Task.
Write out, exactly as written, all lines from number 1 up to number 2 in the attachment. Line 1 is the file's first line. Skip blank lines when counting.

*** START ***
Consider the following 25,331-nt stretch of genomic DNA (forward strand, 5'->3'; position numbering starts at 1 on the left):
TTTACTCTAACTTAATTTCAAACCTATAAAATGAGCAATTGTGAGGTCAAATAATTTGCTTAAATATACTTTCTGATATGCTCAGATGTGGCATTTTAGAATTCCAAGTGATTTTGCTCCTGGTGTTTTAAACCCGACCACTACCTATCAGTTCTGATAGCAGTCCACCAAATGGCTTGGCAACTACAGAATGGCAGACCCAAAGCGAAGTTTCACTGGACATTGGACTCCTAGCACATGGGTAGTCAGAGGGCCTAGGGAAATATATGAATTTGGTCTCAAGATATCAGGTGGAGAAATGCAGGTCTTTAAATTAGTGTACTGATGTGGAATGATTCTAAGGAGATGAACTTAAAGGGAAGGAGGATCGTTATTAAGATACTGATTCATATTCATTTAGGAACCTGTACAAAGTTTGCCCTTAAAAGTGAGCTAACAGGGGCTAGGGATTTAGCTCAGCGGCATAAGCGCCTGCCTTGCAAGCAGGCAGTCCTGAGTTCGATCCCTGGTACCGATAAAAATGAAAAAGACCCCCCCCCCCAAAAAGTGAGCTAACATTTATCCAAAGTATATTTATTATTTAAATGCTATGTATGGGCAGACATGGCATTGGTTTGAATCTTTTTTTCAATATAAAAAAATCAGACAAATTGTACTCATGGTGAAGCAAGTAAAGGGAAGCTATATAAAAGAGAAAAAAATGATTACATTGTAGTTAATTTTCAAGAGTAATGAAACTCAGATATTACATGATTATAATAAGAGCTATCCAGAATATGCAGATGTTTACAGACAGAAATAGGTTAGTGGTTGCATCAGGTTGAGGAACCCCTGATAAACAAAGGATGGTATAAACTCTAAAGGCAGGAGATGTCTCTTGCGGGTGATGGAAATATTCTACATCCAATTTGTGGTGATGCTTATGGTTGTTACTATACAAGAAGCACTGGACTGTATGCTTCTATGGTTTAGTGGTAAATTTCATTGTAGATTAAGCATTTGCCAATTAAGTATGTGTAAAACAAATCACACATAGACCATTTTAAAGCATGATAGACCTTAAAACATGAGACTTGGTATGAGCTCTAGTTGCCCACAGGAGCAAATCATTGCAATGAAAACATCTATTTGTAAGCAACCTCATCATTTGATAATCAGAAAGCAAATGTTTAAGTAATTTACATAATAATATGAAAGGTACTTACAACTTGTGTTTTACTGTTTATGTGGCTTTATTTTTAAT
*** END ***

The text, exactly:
Consider the following 25,331-nt stretch of genomic DNA (forward strand, 5'->3'; position numbering starts at 1 on the left):
TTTACTCTAACTTAATTTCAAACCTATAAAATGAGCAATTGTGAGGTCAAATAATTTGCTTAAATATACTTTCTGATATGCTCAGATGTGGCATTTTAGAATTCCAAGTGATTTTGCTCCTGGTGTTTTAAACCCGACCACTACCTATCAGTTCTGATAGCAGTCCACCAAATGGCTTGGCAACTACAGAATGGCAGACCCAAAGCGAAGTTTCACTGGACATTGGACTCCTAGCACATGGGTAGTCAGAGGGCCTAGGGAAATATATGAATTTGGTCTCAAGATATCAGGTGGAGAAATGCAGGTCTTTAAATTAGTGTACTGATGTGGAATGATTCTAAGGAGATGAACTTAAAGGGAAGGAGGATCGTTATTAAGATACTGATTCATATTCATTTAGGAACCTGTACAAAGTTTGCCCTTAAAAGTGAGCTAACAGGGGCTAGGGATTTAGCTCAGCGGCATAAGCGCCTGCCTTGCAAGCAGGCAGTCCTGAGTTCGATCCCTGGTACCGATAAAAATGAAAAAGACCCCCCCCCCCAAAAAGTGAGCTAACATTTATCCAAAGTATATTTATTATTTAAATGCTATGTATGGGCAGACATGGCATTGGTTTGAATCTTTTTTTCAATATAAAAAAATCAGACAAATTGTACTCATGGTGAAGCAAGTAAAGGGAAGCTATATAAAAGAGAAAAAAATGATTACATTGTAGTTAATTTTCAAGAGTAATGAAACTCAGATATTACATGATTATAATAAGAGCTATCCAGAATATGCAGATGTTTACAGACAGAAATAGGTTAGTGGTTGCATCAGGTTGAGGAACCCCTGATAAACAAAGGATGGTATAAACTCTAAAGGCAGGAGATGTCTCTTGCGGGTGATGGAAATATTCTACATCCAATTTGTGGTGATGCTTATGGTTGTTACTATACAAGAAGCACTGGACTGTATGCTTCTATGGTTTAGTGGTAAATTTCATTGTAGATTAAGCATTTGCCAATTAAGTATGTGTAAAACAAATCACACATAGACCATTTTAAAGCATGATAGACCTTAAAACATGAGACTTGGTATGAGCTCTAGTTGCCCACAGGAGCAAATCATTGCAATGAAAACATCTATTTGTAAGCAACCTCATCATTTGATAATCAGAAAGCAAATGTTTAAGTAATTTACATAATAATATGAAAGGTACTTACAACTTGTGTTTTACTGTTTATGTGGCTTTATTTTTAAT